The state of Pennsylvania has developed a seven-module competency-based training program for its state Rapid Response specialists. The training is conducted once a month for seven months and helps the Rapid Response unit to function as a team. One of the modules addresses presentation skills. It teaches Rapid Response specialists to be effective in a variety of formal presentation settings, both inside and outside the organization, and how to change tactics midstream when something is not working.
Source: Rapid Response Brief.pdf

Consultative Solutions Sales Techniques is interactive, face-to-face training that uses a variety of training media such as lecture, video, and role-play. It is structured in modular format and may be tailored to the specific needs of Rapid Response. Among the topics included are Effective Questioning, Making the Case for Rapid Response, Capability Statements, and Presenting Solutions.

Outreach Strategies

One of the main challenges facing Rapid Response providers is outreach to employers, especially those facing imminent downsizing, closing, or mass layoffs. The following information provides best practices and practical suggestions for outreach to employers.


Best Practices

  • Build and maintain dynamic relationships with employers, business associations, and unions. Building relationships is a process that begins with identifying the critical connections that need to be made, making those connections, and maintaining them over time.
  • Identify employer and worker needs. Effective Rapid Response depends on identifying employer and workforce needs, and working together to develop strategies and resources to address the challenges, including access to additional service providers.
  • Be prepared. Rapid Response providers need to be able to communicate what Rapid Response is, the range of services provided, and how the process works. They also need to gain a good understanding of how Rapid Response funds can be used.
  • Be informed. Rapid Response providers need to be informed of all the services provided, such as health insurance, job search, and training. They serve as information brokers of assets and services to help address employer and worker challenges.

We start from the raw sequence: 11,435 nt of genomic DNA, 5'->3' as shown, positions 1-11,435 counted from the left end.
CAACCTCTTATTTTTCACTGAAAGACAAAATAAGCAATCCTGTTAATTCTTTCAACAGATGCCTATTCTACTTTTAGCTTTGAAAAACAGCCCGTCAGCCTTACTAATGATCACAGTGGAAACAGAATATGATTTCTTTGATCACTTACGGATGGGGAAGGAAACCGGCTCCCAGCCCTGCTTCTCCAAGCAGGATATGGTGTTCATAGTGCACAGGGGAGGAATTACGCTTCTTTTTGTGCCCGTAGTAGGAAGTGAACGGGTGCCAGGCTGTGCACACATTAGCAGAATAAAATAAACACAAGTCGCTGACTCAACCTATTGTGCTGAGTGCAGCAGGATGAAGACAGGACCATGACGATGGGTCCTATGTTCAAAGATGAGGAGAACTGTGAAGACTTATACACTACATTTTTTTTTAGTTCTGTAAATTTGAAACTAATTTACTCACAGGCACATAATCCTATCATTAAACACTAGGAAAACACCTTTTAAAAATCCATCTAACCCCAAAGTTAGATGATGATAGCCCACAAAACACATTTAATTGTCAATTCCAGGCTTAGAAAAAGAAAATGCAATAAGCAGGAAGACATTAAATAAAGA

Business Outreach
Develop a well-organized outreach plan that promotes Rapid Response:

  • Assess current outreach efforts – what is currently done, how effective it is, challenges, etc.
  • Identify outreach goals – what do you hope to accomplish by what dates. An example would be raising awareness of Rapid Response among a number of employers.
  • Identify target audiences – employers, unions, business associations, etc.
  • Conduct research on target audiences – challenges and how currently addressed, number of affected workers, available resources, etc.
  • Develop specific strategies to meet the goals. Strategies may include face-to-face meetings with employer/workforce representatives, making presentations at a particular event, or providing information about Rapid Response through a variety of avenues (newsletter, e-mail, brochures, etc.).
  • Develop a timeline for implementing outreach strategies.
  • Develop partnerships to enhance outreach efforts and reduce cost. Potential partners may be workforce representatives (e.g., WIBs, One-Stop Career Centers) or other employers that utilize Rapid Response.
  • Evaluate the effectiveness of outreach efforts in promoting Rapid Response on a regular basis.


Practical suggestions for business outreach:

  • Develop relationships with, and make presentations to human resources managers and departments of commerce. They are usually cognizant of impending layoffs.
  • Use chambers of commerce and economic development departments to market to business communities (newsletters, advertisements, etc.).
  • Meet regularly with economic development groups.
  • Scan available sources through the Internet, via phone calls, and in person.
  • Ensure electronic connections to available communities of practice to find impending layoffs early.
  • Tap into existing peer networks such as the National Governor’s Association.
  • Gather information on all available resources (Federal, state, and local).
  • Identify and address employer needs – “This is what you need to do to address re-employment.”
  • Present research-based information to employers – “Research shows that ….”
  • Ask a state representative to contact a company; s/he may have more clout than a local representative.
  • Ensure Rapid Response services complement outplacement services.
  • Ensure consistent services.
  • Ensure employer and worker confidentiality.